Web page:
The numStr is the string of the number you want converted, and the radix is the base you want. In the function you are supposed to build, you are passed the number (string) and you are to assume that the radix is 2. You just need to return the result of that. It should just be one line. I would right it out, but that would give it away.
Don’t calculate the number, let parseInt do it for you.
If that isn’t clear, please ask for more clarification.
Why was “2” chosen for radix (and passed) but another number like “36” doesn’t pass at all? Also, when I tried “5,” it passed all but 2 tests. I was playing around with the numbers between 2 and 36 to see if it would pass no matter which number was in this particular challenge. I guess I just don’t understand the logic of the entire challenge.
@kevinSmith That makes sense now! I suppose my brain just overlooked it. The introduction in the wiki link helped. For whatever reason, I wasn’t thinking about base at all much less base 2. I think I was most focused on “The radix can be an integer between 2 and 36” in the challenge.
parseInt() convert a number to your normal way of counting (base 10), you need to tell it in which base the string you use is in, and as that is in binary the base (the radix) is 2. You are using the parseInt() function to convert a string str that is written in binary radix=2 to the decimal system
If the string was in a ternary counting system you would have written radix=3.
FCC isn’t meant to be comprehensive. Not every little thing gets explained. Things like radices are more of a math concept. Many of remember how they work from from school. It’s cool if you don’t (we all run into some things that we don’t remember.) FCC expects you to go out and figure out the things you don’t understand. Reread the lesson and if you can’t find it, google it. And if that doesn’t help, check here.
If FCC explained every little thing that everyone could possibly not know, it would balloon to 100x its size. And a lot of people would get bored. Radix/base/binary is basic math. It’s cool that some people don’t remember, but FCC is not in the business of teaching math, basic or otherwise. Probably most of the people who come here are pretty tech/science/math savvy so it’s reasonable to assume that most people won’t need that (again, basic math, not programming) explained. Again, I’m not putting down people that don’t remember that from school - there are plenty of things I don’t remember. I don’t think there is a need for FCC to duplicate information that is already readily available elsewhere, especially when it is math and not programming. (Decades ago, understanding binary was fundamental to programming, but in a high level language like JS, you hardly ever need it. I can’t remember needing it once in JS.)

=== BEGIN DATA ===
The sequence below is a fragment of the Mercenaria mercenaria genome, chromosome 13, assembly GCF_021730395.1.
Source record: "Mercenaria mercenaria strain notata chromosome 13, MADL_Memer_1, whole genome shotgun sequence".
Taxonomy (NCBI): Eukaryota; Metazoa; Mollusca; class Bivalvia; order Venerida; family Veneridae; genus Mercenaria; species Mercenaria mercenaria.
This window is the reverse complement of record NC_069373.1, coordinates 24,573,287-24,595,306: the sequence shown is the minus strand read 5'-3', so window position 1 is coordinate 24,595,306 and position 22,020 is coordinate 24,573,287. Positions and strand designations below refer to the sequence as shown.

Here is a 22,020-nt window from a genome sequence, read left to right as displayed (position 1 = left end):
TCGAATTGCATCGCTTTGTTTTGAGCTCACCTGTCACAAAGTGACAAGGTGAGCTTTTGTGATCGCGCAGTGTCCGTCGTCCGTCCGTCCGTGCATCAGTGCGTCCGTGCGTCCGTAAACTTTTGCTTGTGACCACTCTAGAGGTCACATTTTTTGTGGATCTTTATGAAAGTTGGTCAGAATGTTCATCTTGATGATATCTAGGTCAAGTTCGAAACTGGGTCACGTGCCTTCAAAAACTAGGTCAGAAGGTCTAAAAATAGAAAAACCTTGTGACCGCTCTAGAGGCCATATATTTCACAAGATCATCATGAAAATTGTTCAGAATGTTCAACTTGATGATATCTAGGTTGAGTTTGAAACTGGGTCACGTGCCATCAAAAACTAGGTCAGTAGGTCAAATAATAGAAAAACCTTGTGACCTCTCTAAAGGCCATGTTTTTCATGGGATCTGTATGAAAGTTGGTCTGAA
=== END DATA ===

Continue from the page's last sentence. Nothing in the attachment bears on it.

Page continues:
I would also point out that knowing how to go out and find things on your own is fundamental to programming. It is impossible to teach you everything you know about programming. And by the time you get a job, 10% of it will be obsolete anyway. For example, when I started FCC, ES6 still wasn’t expected, and React has gone through some radical changes.
As a professional developer, I go to the docs or google or stack overflow at least once a day. On some days, if I’m working with a new library, it can be several times an hour. My boss doesn’t provide tutorials. Developers are expected to just know how to tell what they need to figure it out, know how to figure it out, and go and do it. I think it’s a good thing that FCC doesn’t hold your hand and spoon feed you everything.
But FCC is a volunteer organization. If you really, really think FCC needs to teach this, then you can go to the git repo and create and issue. If you really want to be a hero, you can edit that problem or create a new section on basic math and do a PR. But it is a volunteer organization that works hard and I think has done a pretty good job of delivering fairly good product for free.